Wednesday, April 16, 2014


Post seder exhaustion syndrome

Conked out toddler (I could be him.)

Yep, that's what I have.  I'm pooped.  Totally wiped out.  Zonked.  

For those of you who are Jewish and have ever given a seder, you know what I'm talking about.  That total "I can't move a muscle" feeling after the Big Event.  It's a nice feeling, however.

If you are not Jewish, I'll explain in a few words:  On Passover, we tell the story of how the Hebrews left Egypt and slavery so many millennia ago. "Seder" means "order", and we tell the story in a specific way.  We read from a book called the Haggadah, and the Haggadah tells the story for all the children present.  Orthodox Jews will use only Hebrew, but I'm Conservative and we do mostly English with enough Hebrew tossed in for us to feel comfortable.  Half of our guests are not Jewish and don't read Hebrew.  Plus we want the kids to understand the story.  We do have one son-in-law who is Catholic and who taught himself Hebrew to get through the very long Rosh Hashanah and Yom Kippur services.  But that's it.  So, we want everyone to know what's going on, and an English/Hebrew Haggadah works well.  Our Haggadah also gives transliteration, and everyone can follow along.

You say lots of prayers over wine, matzo, bitter herbs, etc, etc.  Lots of symbols.  The highlight of the seder is when the youngest child (or the one who can read Hebrew) recites the Four Questions.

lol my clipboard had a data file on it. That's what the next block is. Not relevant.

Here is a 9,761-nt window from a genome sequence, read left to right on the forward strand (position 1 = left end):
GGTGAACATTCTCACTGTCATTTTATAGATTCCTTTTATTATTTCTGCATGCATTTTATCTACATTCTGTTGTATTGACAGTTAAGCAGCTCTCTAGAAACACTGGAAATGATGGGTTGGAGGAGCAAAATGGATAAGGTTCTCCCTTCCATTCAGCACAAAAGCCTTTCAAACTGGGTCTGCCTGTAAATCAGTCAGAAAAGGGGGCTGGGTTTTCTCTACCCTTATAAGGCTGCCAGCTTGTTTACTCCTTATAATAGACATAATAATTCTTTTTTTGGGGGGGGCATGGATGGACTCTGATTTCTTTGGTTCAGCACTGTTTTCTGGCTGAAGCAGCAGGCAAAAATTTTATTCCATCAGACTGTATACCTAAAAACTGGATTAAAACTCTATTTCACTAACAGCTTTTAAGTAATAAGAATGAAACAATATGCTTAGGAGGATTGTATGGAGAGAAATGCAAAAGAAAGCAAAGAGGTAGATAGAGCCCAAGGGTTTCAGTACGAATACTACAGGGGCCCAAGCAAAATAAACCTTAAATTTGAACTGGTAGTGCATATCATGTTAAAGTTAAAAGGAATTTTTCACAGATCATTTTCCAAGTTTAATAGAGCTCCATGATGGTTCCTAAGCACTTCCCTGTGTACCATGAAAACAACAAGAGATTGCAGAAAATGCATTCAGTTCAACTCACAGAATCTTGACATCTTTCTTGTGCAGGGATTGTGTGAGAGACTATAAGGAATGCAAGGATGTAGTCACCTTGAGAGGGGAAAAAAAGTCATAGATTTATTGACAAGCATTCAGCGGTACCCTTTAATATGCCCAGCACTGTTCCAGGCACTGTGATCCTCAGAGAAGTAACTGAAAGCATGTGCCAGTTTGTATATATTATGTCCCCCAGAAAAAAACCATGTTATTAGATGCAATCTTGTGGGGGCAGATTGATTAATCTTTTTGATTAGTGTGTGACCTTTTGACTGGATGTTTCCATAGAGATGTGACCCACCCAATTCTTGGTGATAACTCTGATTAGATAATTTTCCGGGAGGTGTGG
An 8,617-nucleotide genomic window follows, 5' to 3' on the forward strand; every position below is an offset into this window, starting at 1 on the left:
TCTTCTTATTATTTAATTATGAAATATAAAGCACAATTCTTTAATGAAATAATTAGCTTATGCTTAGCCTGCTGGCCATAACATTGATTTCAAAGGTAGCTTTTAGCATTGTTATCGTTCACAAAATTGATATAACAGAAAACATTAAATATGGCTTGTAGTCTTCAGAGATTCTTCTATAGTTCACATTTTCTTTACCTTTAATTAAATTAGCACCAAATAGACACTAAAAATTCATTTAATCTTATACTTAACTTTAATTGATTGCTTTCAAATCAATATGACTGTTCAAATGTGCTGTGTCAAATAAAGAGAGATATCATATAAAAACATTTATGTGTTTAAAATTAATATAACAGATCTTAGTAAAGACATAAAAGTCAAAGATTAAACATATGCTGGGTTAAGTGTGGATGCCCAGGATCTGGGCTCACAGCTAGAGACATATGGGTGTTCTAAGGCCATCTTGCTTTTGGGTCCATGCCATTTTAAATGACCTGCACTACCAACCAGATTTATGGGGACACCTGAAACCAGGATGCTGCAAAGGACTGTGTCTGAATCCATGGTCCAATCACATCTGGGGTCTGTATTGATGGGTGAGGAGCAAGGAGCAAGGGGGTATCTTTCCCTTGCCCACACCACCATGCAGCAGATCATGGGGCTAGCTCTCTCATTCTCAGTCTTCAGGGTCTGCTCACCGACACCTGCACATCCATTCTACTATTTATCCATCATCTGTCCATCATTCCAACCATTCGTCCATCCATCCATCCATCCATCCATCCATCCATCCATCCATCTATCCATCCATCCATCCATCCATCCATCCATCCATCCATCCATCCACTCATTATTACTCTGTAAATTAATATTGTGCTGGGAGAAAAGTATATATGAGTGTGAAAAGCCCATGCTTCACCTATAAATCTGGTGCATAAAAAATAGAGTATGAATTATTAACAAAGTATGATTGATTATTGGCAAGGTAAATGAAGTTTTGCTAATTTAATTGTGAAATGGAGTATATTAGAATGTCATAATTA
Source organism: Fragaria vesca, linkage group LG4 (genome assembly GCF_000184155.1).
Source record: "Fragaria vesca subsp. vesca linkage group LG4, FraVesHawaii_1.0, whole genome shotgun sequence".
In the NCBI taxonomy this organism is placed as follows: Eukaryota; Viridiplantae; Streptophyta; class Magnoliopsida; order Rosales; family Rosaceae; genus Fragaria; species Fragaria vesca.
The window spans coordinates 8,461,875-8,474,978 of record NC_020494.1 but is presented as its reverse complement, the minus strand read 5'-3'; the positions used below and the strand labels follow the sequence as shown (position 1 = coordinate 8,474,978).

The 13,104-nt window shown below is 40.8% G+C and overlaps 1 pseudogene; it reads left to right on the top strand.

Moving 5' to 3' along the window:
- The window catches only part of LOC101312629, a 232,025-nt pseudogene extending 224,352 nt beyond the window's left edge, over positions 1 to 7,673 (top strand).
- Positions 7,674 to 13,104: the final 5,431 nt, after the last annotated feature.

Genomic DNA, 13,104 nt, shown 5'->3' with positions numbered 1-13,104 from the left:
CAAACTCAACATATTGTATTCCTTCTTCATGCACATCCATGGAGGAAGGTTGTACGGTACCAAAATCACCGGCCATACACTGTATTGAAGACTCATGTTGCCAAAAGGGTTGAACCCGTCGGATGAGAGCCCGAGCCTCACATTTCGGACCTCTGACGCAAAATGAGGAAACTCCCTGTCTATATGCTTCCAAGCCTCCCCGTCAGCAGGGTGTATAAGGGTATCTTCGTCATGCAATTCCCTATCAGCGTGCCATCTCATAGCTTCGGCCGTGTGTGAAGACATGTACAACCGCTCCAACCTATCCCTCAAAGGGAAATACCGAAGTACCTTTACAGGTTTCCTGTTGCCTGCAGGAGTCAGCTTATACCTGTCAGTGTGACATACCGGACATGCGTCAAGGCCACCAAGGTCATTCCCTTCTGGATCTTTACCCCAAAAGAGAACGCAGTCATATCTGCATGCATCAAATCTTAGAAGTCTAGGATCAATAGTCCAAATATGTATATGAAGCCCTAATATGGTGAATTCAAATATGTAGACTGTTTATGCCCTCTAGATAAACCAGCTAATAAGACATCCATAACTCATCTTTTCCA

The Four Questions

What makes this night different from all other nights?
1. On all nights we need not dip even once, and on this night we dip twice!
2. On all nights we eat leavened bread or matzah, and on this night, only matzah!
3. On all nights we eat various vegetables, and on this night, bitter herbs!
4. On all nights we eat sitting upright or reclining, and on this night we all recline!

And then the rest of the seder is answering all these questions.  That's it in a very small nutshell.  Penelope, our almost-12-year old grand, gets to do the Hebrew.  This year, we added in Ben, our 8 year old grand, who masterfully did the English.  And Lili, his 5 year old sister, helped with setting the table and with the hand-washing.  The trick is to get the kids involved, so I ask for their help as often as possible.

We do lots of singing, and I've mined the internet for goofy Passover songs.  There's No Seder Like Our Seder, etc, etc.

It's a lot of fun.

It's a lot of work!!!!!!!  The Hubz and I had to baby-proof as well as do the usual Passover cleaning.  I made enough chicken soup to feed the entire state of New Jersey.  Matzo balls, all the food symbols that explain what's going on, the meal.  You get the picture.  And now the baby, ahem, the Toddler, is toddling around and getting into lots of trouble.  So I set up various exploration sites in the living room and kitchen for him to dump things in and out of. 

The Minnesotans arrived Fri afternoon.  3 of them slept in a nearby hotel, while Miss P stayed with us.  Benjamin the Toddler is not great with restaurants at this stage.  He has this little motor inside that tummy that makes him want to move nonstop.  So I did the breakfast/lunch/dinner thing.  I'm not used to cooking for more than 2 people any more.  But I fed them, and very well, too.

Elder DD came in Sunday night, her guy arrived Mon morning, and then all the rest of the gang came for our 5 PM seder.  We held it very early this year so that the Toddler could be up.  It actually worked out very well.  We never did go back to the service after dinner, not with 3 little kids running around.  The whole thing disintegrated by dessert, but we knew that would happen. 

It was so much fun!  I love it when everyone is together.  And now everyone has gone home, and the house is so quiet, and I'm still pooped.  But I feel a trace of energy coming back.  Yay, energy.  Now if I could just find all the stuff we removed to make the house toddler-safe.

No comments:


Related Posts with Thumbnails